Here are our top tips for senior horse care in the winter
Regular dental checks – as horses becomes aged the grinding surface of the teeth becomes smooth making it difficult to chew food, particularly preserved forage (hay, haylage, chaff). Teeth can become loose, sharp points develop on the edges of worn teeth or overgrowths occur when the opposing tooth has worn away, causing pain and obstructing chewing. Whilst we can’t replace teeth that are worn away, with good dental care we can keep the mouth pain free and help the horse chew as efficiently as possible.
Make sure your horse can access his food – older horses are prone to bullying when in a group and tend to eat more slowly. By segregating them at feeding time you can access the food they need and have time to eat it at their own pace. Arthritic conditions of the neck or limbs can be painful and prevent a horse from putting his head down to a bucket on the floor or walking up the field to the hay rack or trough. Simply feeding from a raised or hanging bucket can allow a stiff horse to feed comfortably. Herbal supplement can be used to control the discomfort of early arthritic conditions but in more severely affected cases prescription pain relief (such as phenylbutazone) may be needed to allow the horse to move around more comfortably.
Keep them warm – lean older horses and ponies have much thinner layers of subcutaneous fat than their younger companions and are much more inclined to feel the cold. As they absorb energy from their food less efficiently, keeping them warm and dry will help them conserve their energy to maintain their body condition. It may help to keep arthritic pain under control as well by encouraging blood flow to the extremities.
Control parasites – as they age the horse’s immune system can become compromised and they tend to be prone to high worm burdens and louse infestations. Identifying and treating internal and external parasites will help your horse stay well and maintain his weight.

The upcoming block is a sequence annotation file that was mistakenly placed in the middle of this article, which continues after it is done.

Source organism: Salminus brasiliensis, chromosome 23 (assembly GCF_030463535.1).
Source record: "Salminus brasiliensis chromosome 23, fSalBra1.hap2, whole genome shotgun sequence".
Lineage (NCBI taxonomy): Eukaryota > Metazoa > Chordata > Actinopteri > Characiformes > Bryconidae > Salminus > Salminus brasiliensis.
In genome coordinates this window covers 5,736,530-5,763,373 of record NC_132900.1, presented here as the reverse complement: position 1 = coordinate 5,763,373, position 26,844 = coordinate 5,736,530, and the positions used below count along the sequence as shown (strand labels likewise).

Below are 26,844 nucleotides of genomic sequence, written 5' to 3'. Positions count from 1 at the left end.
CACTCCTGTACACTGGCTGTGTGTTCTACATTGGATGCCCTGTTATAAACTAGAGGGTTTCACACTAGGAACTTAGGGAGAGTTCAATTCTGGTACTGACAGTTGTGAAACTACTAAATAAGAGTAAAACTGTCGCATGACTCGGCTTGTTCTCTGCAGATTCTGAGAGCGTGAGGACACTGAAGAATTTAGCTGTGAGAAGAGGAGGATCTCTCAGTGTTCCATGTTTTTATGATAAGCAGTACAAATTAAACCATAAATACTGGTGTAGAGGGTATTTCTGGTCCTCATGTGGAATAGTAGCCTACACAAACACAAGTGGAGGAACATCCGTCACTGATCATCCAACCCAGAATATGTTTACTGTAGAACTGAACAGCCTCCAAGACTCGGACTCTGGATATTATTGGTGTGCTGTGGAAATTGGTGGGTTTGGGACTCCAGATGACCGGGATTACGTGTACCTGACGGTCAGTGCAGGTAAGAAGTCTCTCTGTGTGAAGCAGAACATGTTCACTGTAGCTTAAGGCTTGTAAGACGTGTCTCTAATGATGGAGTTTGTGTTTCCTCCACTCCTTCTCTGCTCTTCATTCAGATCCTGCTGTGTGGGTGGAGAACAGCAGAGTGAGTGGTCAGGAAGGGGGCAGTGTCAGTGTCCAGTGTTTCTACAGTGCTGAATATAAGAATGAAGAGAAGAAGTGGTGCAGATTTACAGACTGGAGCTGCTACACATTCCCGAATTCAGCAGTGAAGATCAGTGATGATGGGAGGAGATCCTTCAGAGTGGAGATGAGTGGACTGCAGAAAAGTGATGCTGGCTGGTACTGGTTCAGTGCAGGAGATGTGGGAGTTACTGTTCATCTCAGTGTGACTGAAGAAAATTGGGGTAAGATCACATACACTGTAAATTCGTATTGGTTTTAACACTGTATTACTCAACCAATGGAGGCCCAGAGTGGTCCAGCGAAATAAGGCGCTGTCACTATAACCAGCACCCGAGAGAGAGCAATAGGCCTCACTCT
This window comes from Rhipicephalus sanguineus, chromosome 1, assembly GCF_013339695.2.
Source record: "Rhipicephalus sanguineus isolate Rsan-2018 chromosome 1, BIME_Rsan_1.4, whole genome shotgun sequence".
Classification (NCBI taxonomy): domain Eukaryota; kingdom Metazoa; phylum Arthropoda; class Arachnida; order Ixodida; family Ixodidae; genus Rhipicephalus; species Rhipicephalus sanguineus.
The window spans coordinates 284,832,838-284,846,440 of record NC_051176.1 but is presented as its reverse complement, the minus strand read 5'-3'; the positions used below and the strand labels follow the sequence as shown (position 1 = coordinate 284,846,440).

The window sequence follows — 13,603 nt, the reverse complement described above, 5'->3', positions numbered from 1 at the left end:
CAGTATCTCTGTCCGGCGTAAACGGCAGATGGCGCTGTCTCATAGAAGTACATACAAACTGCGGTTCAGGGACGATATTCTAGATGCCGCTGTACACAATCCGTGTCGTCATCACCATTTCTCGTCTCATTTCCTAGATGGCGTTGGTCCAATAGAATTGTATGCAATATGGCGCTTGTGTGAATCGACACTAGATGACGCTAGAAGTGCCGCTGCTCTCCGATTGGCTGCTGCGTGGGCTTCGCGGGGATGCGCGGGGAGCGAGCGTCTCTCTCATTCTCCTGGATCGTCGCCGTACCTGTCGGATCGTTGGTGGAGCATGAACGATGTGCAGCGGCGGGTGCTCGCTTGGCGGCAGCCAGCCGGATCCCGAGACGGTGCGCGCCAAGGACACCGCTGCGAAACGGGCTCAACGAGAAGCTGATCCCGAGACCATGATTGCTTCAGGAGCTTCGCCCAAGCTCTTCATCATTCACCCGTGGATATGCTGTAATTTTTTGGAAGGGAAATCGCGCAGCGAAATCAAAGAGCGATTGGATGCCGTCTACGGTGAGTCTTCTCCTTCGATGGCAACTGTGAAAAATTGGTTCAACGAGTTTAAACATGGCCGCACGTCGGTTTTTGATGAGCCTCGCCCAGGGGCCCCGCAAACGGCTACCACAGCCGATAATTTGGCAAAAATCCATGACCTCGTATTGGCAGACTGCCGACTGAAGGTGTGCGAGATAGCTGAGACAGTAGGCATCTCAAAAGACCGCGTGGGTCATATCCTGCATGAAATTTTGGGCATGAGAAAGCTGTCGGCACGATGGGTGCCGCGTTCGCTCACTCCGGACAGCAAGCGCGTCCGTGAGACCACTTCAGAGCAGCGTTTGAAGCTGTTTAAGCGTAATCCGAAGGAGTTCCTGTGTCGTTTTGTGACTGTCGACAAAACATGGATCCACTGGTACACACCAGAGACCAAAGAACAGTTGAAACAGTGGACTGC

Encourage feeding and drinking – worn teeth can be increasingly sensitive to cold and horses that have poor dentition produce less saliva making it difficult to swallow food. Offering warm water to drink and added to food on cold days can help.
Change the diet – course fibre (chaff, chopped straw or alf-alfa) are hard work to chew and can get stuck between loose or gappy teeth. If your horse is eating slowly or has gone off his bucket food try replacing these with soaked beet pulp or grass pellets, or a mash feed. For fussy eaters try separating feeds into different buckets so the horse can pick and choose and is not over-faced by a very large bucket of feed. Change cereal mixes for a “nut” or “pellet” which is pre-digested and therefore does not need to be chewed before being absorbed. To increase the energy available for thin horses try adding vegetable oil, 200-400ml per day, but introduce gradually as some horse find oils unpalatable.
Alternatively feed a rice bran supplement which will provide high fat levels in a very palatable form. Avoid excessive carbohydrates as there is a risk of laminitis. For horses with very poor dentition pelleted foods can be feed soaked at 1-2% of body weight fed in 4-5 meals through the day. Always introduce new feeds over several weeks to allow the gut to adapt.
Rule out underlying illness – Cushing’s disease (PPID) or liver or kidney dysfunction can reduce a horse’s ability to maintain body weight or predispose to chronic painful diseases such as laminitis. These conditions can be detected through blood analysis.
During the older horse health check we look for signs of parasites, arthritis and other diseases, examine the teeth, carry out blood analysis, included reduced cost Cushing’s testing if required. By identifying which problems most affect your horse we can provide treatment and advice on senior horse care over the coming winter.